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The politics of factional conflict in late medieval Flanders

Jonas Braekevelt UGent, Frederik Buylaert UGent, Jan Dumolyn UGent and Jelle Haemers UGent (2012) HISTORICAL RESEARCH. 85(227). p.13-31
abstract
Twentieth-century scholarship gave birth to two distinct and antagonistic traditions regarding the feuds that frequently occurred in the urbanized society of late medieval Flanders: that factionalism was rooted in the clashes within urban elites; or that it rose from the tensions that existed between different socio-economic layers of society. This article develops a perspective that integrates those older traditions through a synthetic discussion of the discourse on factionalism in late medieval sources and a reassessment of the distribution of wealth, power and honour in late medieval Flanders. It also connects the debate on urban factionalism to recent scholarship on the genesis of the princely state in the medieval Low Countries. The growing political influence of the Burgundian dynasty in urban factional conflict in Flanders is unmistakable, but the growth of state power probably did not lead directly to a decrease in private violence.
Please use this url to cite or link to this publication:
author
organization
year
type
journalArticle (original)
publication status
published
subject
keyword
Factionalism, state formation, Flanders, Middle Ages
journal title
HISTORICAL RESEARCH
Hist. Res.
volume
85
issue
227
pages
13 - 31
Web of Science type
Article
Web of Science id
000298983800002
ISSN
0950-3471
DOI
10.1111/j.1468-2281.2011.00578.x
language
English
UGent publication?
yes
classification
A1
copyright statement
I have transferred the copyright for this publication to the publisher
id
1069106
handle
http://hdl.handle.net/1854/LU-1069106
date created
2010-11-03 11:02:29
date last changed
2012-09-12 10:48:56
@article{1069106,
  abstract     = {Twentieth-century scholarship gave birth to two distinct and antagonistic traditions regarding the feuds that frequently occurred in the urbanized society of late medieval Flanders: that factionalism was rooted in the clashes within urban elites; or that it rose from the tensions that existed between different socio-economic layers of society. This article develops a perspective that integrates those older traditions through a synthetic discussion of the discourse on factionalism in late medieval sources and a reassessment of the distribution of wealth, power and honour in late medieval Flanders. It also connects the debate on urban factionalism to recent scholarship on the genesis of the princely state in the medieval Low Countries. The growing political influence of the Burgundian dynasty in urban factional conflict in Flanders is unmistakable, but the growth of state power probably did not lead directly to a decrease in private violence.},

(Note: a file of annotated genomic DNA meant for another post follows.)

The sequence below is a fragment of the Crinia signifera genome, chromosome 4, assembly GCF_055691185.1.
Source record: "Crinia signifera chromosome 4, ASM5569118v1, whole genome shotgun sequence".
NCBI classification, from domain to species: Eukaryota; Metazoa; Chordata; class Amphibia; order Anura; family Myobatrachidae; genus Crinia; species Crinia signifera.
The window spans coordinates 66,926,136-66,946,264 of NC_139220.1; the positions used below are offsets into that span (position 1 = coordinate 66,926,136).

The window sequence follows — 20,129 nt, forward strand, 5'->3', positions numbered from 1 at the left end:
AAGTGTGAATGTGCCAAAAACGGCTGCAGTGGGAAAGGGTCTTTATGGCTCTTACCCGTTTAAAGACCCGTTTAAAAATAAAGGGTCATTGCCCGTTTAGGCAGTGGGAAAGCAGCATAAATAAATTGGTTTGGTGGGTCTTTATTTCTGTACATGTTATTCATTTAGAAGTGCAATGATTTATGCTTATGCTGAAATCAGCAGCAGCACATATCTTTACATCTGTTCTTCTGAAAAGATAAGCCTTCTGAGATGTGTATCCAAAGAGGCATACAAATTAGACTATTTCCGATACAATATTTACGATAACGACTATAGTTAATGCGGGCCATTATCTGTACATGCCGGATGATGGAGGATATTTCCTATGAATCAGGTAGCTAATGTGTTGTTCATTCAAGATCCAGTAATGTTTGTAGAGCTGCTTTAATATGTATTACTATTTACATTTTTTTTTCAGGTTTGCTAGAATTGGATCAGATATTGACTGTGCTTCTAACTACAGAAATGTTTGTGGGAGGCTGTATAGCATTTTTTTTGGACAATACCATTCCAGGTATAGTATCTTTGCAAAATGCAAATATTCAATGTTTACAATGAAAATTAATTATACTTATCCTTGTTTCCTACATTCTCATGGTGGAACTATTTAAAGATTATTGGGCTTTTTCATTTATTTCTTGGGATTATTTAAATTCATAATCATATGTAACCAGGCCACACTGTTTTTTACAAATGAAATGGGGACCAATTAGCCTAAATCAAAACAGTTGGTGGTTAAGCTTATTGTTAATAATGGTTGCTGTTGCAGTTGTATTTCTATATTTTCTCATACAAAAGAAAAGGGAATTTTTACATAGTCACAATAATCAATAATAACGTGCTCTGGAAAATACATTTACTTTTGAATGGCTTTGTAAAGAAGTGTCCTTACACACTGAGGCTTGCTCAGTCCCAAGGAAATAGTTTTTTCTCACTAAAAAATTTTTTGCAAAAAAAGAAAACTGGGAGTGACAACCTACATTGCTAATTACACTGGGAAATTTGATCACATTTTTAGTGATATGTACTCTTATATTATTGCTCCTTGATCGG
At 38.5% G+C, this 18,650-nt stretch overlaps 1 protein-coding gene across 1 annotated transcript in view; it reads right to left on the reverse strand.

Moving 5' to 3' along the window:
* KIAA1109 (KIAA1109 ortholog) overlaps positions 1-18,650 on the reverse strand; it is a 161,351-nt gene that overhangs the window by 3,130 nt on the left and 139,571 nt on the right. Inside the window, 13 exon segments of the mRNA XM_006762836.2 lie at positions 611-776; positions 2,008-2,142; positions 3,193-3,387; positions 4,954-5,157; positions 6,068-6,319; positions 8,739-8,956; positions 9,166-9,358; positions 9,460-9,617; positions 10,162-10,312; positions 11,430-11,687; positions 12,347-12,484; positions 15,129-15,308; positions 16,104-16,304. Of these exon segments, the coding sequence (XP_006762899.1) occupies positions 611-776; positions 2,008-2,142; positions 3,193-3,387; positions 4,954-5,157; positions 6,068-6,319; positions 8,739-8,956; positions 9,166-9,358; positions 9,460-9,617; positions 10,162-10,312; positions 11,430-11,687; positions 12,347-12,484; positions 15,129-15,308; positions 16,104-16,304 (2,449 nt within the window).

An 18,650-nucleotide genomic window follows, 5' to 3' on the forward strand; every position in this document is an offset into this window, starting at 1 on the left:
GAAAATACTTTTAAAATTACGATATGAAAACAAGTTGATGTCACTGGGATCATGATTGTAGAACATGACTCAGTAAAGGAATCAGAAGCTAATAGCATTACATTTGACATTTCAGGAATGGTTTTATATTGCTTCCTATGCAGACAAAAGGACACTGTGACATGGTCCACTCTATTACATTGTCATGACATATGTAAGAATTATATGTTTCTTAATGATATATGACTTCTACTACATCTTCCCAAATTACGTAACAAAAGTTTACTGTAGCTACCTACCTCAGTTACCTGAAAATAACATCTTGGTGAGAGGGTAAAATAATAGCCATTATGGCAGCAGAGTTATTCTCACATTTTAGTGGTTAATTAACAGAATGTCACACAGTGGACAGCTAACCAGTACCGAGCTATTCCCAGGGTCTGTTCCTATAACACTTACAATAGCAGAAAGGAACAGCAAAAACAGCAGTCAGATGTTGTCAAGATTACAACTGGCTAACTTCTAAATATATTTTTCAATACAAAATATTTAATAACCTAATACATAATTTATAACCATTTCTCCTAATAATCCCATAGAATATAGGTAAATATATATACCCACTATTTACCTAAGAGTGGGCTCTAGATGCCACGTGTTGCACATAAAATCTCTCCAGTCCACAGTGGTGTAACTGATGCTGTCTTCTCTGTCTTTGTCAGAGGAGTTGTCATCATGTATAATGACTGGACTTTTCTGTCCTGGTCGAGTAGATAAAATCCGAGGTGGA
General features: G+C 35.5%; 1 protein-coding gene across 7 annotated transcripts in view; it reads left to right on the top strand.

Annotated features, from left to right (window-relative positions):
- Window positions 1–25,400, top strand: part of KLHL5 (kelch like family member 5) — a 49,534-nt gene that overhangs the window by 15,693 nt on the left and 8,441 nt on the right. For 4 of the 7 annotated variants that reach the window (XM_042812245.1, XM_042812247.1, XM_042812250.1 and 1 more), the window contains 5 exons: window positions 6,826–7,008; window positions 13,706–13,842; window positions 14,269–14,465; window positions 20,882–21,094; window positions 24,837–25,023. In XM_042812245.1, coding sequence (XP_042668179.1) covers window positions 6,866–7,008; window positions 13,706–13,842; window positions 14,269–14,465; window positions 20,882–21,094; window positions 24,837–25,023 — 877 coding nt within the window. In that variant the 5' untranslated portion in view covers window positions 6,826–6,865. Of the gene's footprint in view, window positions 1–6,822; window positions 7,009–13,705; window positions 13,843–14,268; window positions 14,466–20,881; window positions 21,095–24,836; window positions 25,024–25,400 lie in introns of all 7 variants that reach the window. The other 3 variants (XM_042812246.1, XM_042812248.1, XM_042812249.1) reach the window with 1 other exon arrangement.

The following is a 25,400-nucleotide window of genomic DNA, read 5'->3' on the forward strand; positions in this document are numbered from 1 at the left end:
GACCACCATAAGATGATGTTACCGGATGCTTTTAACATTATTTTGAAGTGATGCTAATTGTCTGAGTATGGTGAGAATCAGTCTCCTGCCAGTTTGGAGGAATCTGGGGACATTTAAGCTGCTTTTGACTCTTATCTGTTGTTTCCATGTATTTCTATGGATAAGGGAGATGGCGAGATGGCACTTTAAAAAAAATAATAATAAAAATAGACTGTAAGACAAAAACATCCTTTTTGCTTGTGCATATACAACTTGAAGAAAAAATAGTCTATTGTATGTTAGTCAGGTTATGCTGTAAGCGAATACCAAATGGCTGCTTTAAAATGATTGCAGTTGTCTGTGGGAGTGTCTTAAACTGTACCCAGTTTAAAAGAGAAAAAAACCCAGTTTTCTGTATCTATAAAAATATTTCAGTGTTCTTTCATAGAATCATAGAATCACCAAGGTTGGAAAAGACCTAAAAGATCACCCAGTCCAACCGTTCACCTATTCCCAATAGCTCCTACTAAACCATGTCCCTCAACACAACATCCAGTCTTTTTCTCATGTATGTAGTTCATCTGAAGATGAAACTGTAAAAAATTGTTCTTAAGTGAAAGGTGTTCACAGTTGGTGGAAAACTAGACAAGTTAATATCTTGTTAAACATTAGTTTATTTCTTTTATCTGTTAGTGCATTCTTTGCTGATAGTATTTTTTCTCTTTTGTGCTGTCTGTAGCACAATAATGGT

author       = {Braekevelt, Jonas and Buylaert, Frederik and Dumolyn, Jan and Haemers, Jelle},
  issn         = {0950-3471},
  journal      = {HISTORICAL RESEARCH},
  keyword      = {Factionalism,state formation,Flanders,Middle Ages},
  language     = {eng},
  number       = {227},
  pages        = {13--31},
  title        = {The politics of factional conflict in late medieval Flanders},
  url          = {http://dx.doi.org/10.1111/j.1468-2281.2011.00578.x},
  volume       = {85},
  year         = {2012},
}

Chicago
Braekevelt, Jonas, Frederik Buylaert, Jan Dumolyn, and Jelle Haemers. 2012. “The Politics of Factional Conflict in Late Medieval Flanders.” Historical Research 85 (227): 13–31.
APA
Braekevelt, J., Buylaert, F., Dumolyn, J., & Haemers, J. (2012). The politics of factional conflict in late medieval Flanders. HISTORICAL RESEARCH, 85(227), 13–31.
Vancouver
1.
Braekevelt J, Buylaert F, Dumolyn J, Haemers J. The politics of factional conflict in late medieval Flanders. HISTORICAL RESEARCH. 2012;85(227):13–31.
MLA
Braekevelt, Jonas, Frederik Buylaert, Jan Dumolyn, et al. “The Politics of Factional Conflict in Late Medieval Flanders.” HISTORICAL RESEARCH 85.227 (2012): 13–31. Print.